Wednesday, October 19, 2005

One of the things I like best about Lex is how it reaches out to overlapping communities, pulls them closer and gets them talking. Last night, which featured high-school po phenom Jap-Nanak Makkar; a blipfreak (my word; hope that doesn't sound demeaning) ensemble composed of Hamiltonian poet, novelist, musician and wunderkind Gary Barwin along with John Kameel Farah; and Eye Weekly's own Damian Rogers, was a perfect example of this. You could see the pollen in the air. And I think the key to Lex's success is that it does this consciously. Whereas its organizers could (as some, I suspect, do) just deny that the poetry world comprises various communities with dearly held (and sometimes conflicting) poetic orientations, the Lex team recognizes this and plays the skillful and gracious hosts. It's a swinging party every time.

Gary and John were all keyboards, mics, wires and cables leading to a mixer and two laptops. Coming out of the speakers was a delightful melange of voice, electronic squawk and Barwin's eminently-well-disposed sense of humour. Farah's facial expressions and bodily attitudes as he tinkled the ivories would have been worth the price of admission had there been one. I had a bit of what I think was an anxiety meltdown part way through their performance (through no fault of the music), so I missed the highlight of their set, the crashing of a computer, as I was outside getting some air.

Damian Rogers namechecked Dorothy Parker, and indeed her poems resemble Parker's in their angular humour, though there were also moments when her poetic voice's composure broke to reveal disarming tenderness. Rogers is working on a manuscript (called Redbird, I think) and I'm looking forward to seeing where she goes with it.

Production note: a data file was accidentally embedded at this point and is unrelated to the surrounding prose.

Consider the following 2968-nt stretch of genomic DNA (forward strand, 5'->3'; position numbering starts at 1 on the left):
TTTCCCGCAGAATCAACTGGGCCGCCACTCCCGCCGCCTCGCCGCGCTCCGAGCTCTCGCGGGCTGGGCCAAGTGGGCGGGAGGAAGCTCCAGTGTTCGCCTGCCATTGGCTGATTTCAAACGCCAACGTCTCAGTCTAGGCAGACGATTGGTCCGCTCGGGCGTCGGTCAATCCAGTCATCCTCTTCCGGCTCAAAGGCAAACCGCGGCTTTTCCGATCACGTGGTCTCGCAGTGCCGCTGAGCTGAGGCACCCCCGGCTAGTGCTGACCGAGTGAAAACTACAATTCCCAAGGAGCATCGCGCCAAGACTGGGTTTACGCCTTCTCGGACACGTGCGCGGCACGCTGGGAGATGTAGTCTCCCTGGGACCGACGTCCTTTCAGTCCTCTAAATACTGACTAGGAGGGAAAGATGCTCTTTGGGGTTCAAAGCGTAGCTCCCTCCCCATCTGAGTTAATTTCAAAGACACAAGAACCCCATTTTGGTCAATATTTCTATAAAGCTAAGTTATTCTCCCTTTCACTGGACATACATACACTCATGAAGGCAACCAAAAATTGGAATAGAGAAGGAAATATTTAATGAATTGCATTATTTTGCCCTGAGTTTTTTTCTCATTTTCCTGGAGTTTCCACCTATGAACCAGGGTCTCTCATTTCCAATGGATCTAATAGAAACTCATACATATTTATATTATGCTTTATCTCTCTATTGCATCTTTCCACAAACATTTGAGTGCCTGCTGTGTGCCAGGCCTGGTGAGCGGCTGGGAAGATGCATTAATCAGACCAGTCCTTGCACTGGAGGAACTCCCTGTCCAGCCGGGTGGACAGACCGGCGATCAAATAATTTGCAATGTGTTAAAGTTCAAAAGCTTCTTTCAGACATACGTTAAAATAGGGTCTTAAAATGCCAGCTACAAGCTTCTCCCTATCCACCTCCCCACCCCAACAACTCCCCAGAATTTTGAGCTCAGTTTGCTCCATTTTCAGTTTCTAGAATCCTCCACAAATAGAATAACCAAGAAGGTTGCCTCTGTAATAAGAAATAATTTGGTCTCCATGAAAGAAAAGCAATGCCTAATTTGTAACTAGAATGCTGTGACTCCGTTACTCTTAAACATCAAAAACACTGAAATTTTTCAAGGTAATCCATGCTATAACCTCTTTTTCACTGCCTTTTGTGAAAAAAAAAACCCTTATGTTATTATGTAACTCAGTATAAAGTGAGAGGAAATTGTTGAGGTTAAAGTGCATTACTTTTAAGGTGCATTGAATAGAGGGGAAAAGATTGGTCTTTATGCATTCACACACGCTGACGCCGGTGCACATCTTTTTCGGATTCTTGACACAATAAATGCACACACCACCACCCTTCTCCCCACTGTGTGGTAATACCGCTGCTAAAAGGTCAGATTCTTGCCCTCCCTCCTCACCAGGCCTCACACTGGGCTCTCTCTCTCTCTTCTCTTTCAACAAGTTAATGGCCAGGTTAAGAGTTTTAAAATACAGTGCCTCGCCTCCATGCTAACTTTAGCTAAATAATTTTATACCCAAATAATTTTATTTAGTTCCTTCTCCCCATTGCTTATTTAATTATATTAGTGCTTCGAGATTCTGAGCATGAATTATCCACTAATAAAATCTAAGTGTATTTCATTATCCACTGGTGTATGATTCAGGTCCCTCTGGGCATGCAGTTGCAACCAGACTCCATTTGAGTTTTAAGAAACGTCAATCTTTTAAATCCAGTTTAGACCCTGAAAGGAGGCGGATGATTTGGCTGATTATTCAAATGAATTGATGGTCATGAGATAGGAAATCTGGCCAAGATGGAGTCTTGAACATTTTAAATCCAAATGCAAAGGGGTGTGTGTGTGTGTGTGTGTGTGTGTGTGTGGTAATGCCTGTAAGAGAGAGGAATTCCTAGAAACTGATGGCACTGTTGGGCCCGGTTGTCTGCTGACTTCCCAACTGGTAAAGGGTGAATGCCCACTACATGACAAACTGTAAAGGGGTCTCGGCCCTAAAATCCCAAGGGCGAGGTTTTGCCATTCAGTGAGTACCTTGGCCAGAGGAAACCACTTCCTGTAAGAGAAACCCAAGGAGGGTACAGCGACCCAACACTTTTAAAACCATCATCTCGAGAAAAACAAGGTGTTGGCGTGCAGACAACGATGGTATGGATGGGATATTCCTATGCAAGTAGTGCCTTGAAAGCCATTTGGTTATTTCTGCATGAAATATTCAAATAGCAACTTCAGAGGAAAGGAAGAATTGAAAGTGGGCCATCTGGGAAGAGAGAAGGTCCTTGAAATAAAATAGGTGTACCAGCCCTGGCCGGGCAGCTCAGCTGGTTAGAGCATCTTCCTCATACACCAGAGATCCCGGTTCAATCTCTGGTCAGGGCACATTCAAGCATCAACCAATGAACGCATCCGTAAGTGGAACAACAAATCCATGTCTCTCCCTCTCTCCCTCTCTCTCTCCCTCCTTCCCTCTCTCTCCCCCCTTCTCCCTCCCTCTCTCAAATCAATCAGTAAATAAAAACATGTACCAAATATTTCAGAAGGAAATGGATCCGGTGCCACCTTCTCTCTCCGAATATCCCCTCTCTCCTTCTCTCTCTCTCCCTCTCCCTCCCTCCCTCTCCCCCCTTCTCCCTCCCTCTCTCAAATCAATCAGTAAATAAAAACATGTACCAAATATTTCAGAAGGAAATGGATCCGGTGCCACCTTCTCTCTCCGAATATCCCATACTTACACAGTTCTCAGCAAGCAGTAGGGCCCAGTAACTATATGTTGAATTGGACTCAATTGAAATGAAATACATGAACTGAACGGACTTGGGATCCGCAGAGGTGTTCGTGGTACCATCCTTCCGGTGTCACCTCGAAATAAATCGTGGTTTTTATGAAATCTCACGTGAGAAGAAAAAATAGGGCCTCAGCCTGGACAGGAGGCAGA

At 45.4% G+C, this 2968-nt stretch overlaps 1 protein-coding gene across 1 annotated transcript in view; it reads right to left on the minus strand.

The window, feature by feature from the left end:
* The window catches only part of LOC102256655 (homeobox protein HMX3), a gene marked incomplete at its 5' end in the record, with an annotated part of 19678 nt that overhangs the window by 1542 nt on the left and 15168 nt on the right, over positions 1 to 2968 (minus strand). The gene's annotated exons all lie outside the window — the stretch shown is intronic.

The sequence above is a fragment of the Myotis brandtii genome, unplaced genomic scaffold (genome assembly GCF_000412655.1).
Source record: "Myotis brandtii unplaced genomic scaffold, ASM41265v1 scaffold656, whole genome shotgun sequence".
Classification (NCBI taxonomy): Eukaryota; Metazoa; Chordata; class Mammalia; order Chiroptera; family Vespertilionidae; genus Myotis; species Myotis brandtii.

The range of Jap Makkar's performance, which included poetry and fiction, betokened an enthusiastic and infectious curiosity. Her poems seemed to straddle the line between spoken word and more language-oriented writing, while her fiction came out of regions nearer the mainstream. Expect exciting things from Makkar if she sticks with it.

Another highlight of the evening was the unveiling of Rob Read's O Spam, Poams, which is a beautiful object to behold (of course it's difficult to open). I'm looking forward to getting my hands on a copy next week.

Oh yeah, there was a bit of one-up-personship regarding sexual content throughout the evening. I don't know, but I don't think anyone's going to be topping Neil Hennessey's open michelle appearance in a while.

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